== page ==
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Sometimes even doing everything right to live a healthy lifestyle isn’t enough to ward off a serious illness. Such was the case of 67-year-old Donald Glynn of Jacksonville, Fla., an avid runner who has participated in countless marathons, half marathons and 5K races over the last 30 years. He also watched his diet, weight and blood pressure, and did most of the things you’d expect of someone who led a healthy lifestyle. But Donald, who worked as a surgical assistant at Mayo Clinic in both Rochester and Florida before his retirement, neglected one thing — regular checkups. Given his family’s history of heart disease (his mother, grandmother and grandfather all had it), that turned out to be a serious mistake. After experiencing an irregular heart rate earlier this year, Donald was shocked to learn that his arteries were severely blocked and that he’d need a heart transplant. His condition was serious enough that while waiting for a new heart, he’d need to have a left ventricular assist device (LVAD) implanted to help his damaged heart function properly. “Needless to say, given my lifestyle and being a runner for so many years, I was stunned to hear about the condition of my heart,” he says. “I thought I was doing everything right, but given my family history, it apparently wasn’t enough.”
It’s been almost three years since Sean Bretz collapsed. Unbeknownst to the then 23-year-old U.S. Coast Guardsman, a giant aneurysm had burst in his brain, causing a massive stroke. “His prognosis was grim,” neurosurgeon Rabih Tawk, M.D., recalls. “We used every technology available to help him.” Despite complications and issues, which required him to be induced into a medical coma, Bretz made an almost full recovery. “I realize I was lucky and recovered pretty well. A lot of other people who have this type of stroke do not,” says Bretz, who attributes his success to the large team at Mayo Clinic’s Comprehensive Stroke Center.
Written by Eunice Nishimura My journey started innocently enough as a neck strain I received while playing with my daughter’s golden retriever in October 2010. As the year ended, the discomfort had increased, and I sought out my physician in January 2011. He set up appointments for MRI and MRA exams. Once done, I quickly ended up at a level I Trauma Center, where I was diagnosed with a tumor on my C3 spine. The full diagnosis was stage IV non-small cell lung cancer with spine and lymph node metastases. The lung tumor was inoperable due to its proximity to the pulmonary aorta. Within 48 hours, the lymph node was removed, and I began radiation on the spine tumor, which lasted 3 weeks. During that period, a cousin in Southern California suggested I contact Mayo Clinic in Arizona for a second opinion and gave me the name of Dr. Helen Ross. I had my consultation with Dr. Ross on Feb. 7. From our first meeting with Dr. Ross, both my husband and I developed a trust and respect for her that continues to this day. Dr. Ross presents a forthright, open and considered respect for me not only as a patient but also an individual. She does not sugarcoat her evaluations. She always questions what has been done in the past and then takes it one step further.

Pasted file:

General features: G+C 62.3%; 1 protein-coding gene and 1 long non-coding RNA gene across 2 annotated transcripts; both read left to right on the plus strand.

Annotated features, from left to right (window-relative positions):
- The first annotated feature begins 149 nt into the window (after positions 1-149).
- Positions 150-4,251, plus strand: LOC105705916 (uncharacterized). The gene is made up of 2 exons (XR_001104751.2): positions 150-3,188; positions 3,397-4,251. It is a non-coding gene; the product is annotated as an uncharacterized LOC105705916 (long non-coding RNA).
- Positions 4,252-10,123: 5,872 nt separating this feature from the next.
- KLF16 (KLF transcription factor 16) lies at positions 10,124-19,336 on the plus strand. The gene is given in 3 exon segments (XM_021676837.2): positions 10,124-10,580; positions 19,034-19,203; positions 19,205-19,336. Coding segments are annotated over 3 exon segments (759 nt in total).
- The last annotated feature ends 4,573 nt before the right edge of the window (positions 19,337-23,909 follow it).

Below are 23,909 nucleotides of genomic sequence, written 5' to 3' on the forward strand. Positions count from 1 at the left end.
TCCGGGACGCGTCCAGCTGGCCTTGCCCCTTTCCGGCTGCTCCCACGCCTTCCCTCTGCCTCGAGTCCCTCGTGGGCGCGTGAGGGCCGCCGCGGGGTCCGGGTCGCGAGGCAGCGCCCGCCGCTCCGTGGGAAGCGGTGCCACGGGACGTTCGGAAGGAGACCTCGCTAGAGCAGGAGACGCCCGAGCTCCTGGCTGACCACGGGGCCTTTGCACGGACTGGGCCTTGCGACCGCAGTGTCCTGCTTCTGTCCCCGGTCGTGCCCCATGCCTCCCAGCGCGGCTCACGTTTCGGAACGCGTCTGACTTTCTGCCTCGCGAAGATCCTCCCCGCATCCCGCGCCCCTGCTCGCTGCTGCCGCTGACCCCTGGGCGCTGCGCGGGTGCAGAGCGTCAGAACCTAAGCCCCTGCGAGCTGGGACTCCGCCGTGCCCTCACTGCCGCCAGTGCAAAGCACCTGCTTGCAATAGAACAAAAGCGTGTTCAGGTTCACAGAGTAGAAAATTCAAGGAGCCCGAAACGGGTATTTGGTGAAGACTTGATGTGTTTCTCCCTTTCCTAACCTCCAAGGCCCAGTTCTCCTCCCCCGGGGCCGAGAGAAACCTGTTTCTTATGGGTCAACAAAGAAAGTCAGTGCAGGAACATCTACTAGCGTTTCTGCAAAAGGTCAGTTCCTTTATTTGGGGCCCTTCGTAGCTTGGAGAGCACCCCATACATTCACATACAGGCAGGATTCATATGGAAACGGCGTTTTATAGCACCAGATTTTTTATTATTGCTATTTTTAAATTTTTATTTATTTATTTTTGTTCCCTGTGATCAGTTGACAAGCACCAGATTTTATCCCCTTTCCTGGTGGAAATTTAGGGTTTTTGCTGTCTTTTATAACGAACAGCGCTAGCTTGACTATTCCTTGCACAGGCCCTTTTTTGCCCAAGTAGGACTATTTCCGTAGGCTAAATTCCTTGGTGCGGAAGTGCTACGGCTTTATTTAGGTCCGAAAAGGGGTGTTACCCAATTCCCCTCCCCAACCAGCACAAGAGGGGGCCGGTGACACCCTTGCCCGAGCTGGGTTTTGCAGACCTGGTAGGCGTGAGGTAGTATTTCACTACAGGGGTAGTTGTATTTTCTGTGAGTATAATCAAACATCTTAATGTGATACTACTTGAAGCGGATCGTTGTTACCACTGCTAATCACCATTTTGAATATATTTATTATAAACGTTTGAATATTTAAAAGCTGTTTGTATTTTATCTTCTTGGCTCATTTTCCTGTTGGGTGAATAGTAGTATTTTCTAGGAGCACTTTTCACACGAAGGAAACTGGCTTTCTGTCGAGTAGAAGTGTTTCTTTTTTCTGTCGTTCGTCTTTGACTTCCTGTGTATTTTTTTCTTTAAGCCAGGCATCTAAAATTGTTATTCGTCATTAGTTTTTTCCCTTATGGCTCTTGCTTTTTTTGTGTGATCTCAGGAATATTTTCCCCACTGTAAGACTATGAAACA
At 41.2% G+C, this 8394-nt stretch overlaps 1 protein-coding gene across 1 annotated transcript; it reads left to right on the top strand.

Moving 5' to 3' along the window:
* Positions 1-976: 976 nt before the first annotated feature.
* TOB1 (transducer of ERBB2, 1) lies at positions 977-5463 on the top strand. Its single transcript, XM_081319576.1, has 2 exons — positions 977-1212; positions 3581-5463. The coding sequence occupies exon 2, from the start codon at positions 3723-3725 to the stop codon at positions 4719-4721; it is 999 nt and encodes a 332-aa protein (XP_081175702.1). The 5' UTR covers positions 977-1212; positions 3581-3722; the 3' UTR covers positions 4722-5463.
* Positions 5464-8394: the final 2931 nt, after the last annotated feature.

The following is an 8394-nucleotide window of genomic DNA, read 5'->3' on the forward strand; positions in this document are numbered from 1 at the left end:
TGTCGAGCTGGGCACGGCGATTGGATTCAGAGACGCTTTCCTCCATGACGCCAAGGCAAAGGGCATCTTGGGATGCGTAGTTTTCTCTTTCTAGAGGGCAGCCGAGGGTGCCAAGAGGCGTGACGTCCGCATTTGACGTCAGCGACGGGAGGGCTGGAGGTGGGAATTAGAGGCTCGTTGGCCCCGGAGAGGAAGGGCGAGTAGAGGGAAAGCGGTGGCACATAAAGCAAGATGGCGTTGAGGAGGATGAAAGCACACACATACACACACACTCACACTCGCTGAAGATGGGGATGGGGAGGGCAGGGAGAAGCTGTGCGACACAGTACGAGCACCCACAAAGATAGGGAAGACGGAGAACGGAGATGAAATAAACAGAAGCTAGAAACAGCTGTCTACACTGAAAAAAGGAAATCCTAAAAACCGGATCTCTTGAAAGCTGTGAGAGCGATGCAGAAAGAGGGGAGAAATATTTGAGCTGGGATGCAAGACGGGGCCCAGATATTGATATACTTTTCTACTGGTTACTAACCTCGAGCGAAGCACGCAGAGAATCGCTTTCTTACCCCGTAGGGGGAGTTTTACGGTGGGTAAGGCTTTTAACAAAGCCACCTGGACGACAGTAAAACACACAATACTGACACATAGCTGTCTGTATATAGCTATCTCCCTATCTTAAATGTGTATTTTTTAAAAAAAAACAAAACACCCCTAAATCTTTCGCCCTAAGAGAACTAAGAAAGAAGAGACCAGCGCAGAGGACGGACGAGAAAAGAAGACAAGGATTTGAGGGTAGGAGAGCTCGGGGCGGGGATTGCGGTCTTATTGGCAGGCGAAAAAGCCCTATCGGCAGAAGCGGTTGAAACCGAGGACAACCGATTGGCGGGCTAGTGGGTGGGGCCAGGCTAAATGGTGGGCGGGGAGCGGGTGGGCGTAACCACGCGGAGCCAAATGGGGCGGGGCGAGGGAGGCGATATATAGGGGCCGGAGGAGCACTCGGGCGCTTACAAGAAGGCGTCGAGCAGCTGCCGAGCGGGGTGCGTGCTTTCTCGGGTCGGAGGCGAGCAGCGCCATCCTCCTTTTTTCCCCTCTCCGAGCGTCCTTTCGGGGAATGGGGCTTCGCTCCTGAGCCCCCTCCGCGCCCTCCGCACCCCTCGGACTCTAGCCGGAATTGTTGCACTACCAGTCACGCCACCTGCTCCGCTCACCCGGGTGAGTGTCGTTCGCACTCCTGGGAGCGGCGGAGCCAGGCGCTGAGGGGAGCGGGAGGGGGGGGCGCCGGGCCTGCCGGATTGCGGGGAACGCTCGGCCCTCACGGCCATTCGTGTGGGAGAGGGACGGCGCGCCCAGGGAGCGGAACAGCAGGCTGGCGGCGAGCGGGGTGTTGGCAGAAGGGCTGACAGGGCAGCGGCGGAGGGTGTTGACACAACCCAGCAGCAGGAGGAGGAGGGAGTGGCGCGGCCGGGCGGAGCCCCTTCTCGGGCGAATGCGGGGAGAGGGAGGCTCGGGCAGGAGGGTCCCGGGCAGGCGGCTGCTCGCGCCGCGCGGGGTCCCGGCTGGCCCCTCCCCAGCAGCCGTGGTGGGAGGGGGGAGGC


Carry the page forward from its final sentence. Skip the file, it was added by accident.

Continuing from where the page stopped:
To 22-year-old double lung transplant recipient Curtis Higgons, being dubbed the “miracle patient” by his physicians may seem somewhat overstated. But when you consider the medical challenges his doctors had to contend with in preparing him for a life-saving double lung transplant, his moniker may be well deserved. Curtis was born with cystic fibrosis, an inherited chronic disease that affects the lungs and digestive system of about 30,000 children and adults in the United States alone. A defective gene and its protein product cause the body to produce unusually thick, sticky mucus that clogs the lungs and can lead to life-threatening lung infections. It also obstructs the pancreas and stops natural enzymes from helping the body break down and absorb food. As the diseases progresses, lung transplantation often becomes a last treatment option. “Although I was diagnosed with CF at six months old, it only had minor effects on my breathing until I reached my early high school years,” says Curtis. “I was a varsity athlete in bowling and golf, but during my sophomore year of high school things began to progress, and I ended up in the hospital three times.”